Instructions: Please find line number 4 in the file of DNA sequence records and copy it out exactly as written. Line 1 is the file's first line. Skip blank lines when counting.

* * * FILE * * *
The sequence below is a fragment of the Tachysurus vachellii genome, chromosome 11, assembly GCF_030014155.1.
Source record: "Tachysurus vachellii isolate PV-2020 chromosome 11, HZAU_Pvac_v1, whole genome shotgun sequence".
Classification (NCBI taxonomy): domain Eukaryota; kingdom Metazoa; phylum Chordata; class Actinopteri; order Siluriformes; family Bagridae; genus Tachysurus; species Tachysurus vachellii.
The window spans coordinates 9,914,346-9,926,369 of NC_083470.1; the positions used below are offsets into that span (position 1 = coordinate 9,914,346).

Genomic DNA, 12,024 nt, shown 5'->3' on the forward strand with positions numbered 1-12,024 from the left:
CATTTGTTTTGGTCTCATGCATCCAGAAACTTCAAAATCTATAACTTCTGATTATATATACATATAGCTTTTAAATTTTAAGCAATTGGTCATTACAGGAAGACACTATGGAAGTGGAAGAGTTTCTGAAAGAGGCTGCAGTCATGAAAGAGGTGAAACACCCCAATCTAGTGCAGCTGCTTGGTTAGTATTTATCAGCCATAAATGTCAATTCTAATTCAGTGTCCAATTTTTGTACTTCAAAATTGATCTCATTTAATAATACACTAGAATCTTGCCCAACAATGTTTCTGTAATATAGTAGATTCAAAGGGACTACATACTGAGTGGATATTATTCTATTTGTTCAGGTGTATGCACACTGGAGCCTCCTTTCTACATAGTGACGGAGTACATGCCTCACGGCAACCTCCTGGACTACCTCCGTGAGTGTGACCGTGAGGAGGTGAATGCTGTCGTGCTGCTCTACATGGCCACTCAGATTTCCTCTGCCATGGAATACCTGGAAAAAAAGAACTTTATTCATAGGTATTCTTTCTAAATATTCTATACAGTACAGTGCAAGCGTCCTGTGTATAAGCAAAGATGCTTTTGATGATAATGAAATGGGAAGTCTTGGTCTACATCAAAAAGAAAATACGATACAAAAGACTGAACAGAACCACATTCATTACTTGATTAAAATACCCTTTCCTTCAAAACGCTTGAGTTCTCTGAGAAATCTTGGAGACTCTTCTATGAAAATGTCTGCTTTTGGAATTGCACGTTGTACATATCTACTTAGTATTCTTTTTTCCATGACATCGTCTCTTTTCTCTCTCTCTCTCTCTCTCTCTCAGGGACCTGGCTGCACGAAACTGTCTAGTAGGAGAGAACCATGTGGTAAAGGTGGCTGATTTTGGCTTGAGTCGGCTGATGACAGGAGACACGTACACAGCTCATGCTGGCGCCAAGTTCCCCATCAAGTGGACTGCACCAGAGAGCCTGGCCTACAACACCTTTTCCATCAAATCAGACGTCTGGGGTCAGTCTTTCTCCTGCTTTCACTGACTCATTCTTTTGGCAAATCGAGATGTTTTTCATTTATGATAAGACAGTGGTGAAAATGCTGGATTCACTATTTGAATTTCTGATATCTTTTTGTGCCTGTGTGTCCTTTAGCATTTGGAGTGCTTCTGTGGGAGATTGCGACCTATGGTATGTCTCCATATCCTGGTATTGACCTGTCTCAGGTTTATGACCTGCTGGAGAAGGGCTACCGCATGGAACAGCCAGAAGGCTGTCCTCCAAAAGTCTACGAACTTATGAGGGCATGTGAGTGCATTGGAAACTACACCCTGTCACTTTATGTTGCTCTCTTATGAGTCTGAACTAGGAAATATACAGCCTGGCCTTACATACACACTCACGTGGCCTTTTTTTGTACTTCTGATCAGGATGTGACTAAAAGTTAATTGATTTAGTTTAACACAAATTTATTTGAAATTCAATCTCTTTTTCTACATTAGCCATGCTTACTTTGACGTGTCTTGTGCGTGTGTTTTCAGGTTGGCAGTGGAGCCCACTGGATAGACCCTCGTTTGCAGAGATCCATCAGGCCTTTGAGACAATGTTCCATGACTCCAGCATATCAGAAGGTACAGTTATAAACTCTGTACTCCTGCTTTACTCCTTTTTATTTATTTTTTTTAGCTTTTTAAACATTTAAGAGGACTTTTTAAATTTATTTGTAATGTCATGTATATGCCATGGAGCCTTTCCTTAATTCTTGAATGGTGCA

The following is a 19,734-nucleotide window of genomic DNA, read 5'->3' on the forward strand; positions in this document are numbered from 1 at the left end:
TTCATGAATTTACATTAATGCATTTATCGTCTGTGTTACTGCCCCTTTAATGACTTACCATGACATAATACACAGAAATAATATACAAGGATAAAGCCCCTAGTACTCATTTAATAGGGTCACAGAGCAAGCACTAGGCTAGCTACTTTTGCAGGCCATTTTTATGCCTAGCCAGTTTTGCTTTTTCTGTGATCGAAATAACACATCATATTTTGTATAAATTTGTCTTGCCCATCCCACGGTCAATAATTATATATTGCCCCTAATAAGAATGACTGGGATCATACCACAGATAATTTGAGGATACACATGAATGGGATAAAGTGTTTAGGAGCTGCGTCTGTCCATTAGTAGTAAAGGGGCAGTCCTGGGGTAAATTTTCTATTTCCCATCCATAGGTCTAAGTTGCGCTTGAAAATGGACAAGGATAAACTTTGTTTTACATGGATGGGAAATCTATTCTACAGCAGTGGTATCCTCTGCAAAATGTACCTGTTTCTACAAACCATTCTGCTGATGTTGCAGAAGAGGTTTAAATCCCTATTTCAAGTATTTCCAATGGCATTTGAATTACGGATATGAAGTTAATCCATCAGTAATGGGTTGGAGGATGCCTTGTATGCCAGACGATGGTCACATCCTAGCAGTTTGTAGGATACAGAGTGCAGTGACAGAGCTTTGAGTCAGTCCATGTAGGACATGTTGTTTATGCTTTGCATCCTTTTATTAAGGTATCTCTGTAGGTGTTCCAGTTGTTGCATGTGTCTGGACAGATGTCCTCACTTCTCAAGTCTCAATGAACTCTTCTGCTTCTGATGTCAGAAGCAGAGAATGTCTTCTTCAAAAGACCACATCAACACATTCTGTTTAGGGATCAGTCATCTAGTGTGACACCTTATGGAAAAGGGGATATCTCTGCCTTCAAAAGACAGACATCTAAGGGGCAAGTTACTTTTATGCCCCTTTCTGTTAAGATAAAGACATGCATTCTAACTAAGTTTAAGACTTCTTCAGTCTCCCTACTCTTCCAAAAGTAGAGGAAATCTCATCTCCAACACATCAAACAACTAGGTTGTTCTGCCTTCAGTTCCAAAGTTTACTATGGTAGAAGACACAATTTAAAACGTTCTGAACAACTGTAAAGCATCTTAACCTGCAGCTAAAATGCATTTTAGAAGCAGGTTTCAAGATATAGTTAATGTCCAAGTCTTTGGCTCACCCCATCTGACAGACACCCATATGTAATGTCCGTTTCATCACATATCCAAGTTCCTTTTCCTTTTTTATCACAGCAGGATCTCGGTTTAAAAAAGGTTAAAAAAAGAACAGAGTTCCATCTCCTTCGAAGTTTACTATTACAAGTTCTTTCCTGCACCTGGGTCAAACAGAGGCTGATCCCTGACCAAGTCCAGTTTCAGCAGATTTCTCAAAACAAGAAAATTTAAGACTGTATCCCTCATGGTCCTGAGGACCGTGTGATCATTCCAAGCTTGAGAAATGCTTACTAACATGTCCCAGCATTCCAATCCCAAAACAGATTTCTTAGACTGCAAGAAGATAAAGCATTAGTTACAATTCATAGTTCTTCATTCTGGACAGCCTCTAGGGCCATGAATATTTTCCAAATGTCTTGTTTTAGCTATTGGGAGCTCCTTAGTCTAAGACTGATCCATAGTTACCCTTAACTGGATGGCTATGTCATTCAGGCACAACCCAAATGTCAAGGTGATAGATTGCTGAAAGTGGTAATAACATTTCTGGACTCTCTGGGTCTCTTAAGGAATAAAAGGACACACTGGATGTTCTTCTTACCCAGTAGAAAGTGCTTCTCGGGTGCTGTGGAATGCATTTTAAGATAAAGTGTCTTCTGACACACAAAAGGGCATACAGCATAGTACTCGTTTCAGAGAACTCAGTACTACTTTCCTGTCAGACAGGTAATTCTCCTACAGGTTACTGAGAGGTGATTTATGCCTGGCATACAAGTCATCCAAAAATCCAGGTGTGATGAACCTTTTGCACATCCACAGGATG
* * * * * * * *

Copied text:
The window spans coordinates 9,914,346-9,926,369 of NC_083470.1; the positions used below are offsets into that span (position 1 = coordinate 9,914,346).